How travel brands are adapting for millennials

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Adaptation, innovation, and evolution.

These are the buzzwords describing the travel industry's understanding of millennials — typically defined as those born between 1980-2000 — when they go on trips.

Travel and hospitality was one of the major themes at the Millennial 20/20 summit, the first of its kind in Asia, which debuted in Singapore to explore the future of commerce.

"It's a lot more about listening to friends and seeing what the bloggers are writing about," Faeez Fadhlillah, CEO and CO-Founder of TripFez, a company that accommodates preferences of Muslim travelers, said during a panel discussion.

And for millennials, differentiation is the name of the game.

Janice Chan, Senior Director of Digital Marketing at Starwood recalled when Starwood first launched its W Hotel, brand. "The bars were filled with young people, but the rooms were all suits," she said, referring to the high nightly rate driving out younger guests from actually staying at the hotels.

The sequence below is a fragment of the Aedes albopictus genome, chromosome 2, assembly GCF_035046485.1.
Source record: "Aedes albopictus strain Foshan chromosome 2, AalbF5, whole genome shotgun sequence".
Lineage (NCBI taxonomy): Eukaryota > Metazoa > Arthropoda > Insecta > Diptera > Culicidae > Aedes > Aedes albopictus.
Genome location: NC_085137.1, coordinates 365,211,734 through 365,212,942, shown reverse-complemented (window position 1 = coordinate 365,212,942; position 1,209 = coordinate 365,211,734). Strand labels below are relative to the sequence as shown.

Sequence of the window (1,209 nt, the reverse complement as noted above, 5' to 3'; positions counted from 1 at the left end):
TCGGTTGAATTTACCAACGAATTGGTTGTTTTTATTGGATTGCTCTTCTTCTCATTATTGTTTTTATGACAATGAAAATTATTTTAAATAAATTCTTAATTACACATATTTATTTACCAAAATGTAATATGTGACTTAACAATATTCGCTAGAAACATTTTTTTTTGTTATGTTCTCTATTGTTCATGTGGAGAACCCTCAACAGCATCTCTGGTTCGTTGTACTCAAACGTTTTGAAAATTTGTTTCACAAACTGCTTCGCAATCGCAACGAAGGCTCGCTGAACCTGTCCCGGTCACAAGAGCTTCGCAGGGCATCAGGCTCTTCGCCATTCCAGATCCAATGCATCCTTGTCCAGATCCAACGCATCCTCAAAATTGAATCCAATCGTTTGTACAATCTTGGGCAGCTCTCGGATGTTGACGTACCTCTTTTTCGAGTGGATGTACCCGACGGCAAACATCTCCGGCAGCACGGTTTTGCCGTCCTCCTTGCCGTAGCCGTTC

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There wasn't a brand in Starwood's portfolio that could cater to millennial interests and wallets, and that's when Aloft Hotels started.

"We don't do any traditional marketing," Chan said of the brand. Instead, the hotel partners with local partners that emphasize experiences.

Aloft debuted a robot room service butler in its hotels last year.

Even though millennials tend to be perceived to have minimal loyalty to brands, loyalty programs are another story.

"Loyalty programs are the way to capture an audience," Chan said.

"When I travel, I want to stay at a five-star hotel, but I don't want to pay for a five star hotel," Fadhlillah said, referencing the loyalty points he vehemently accrues.

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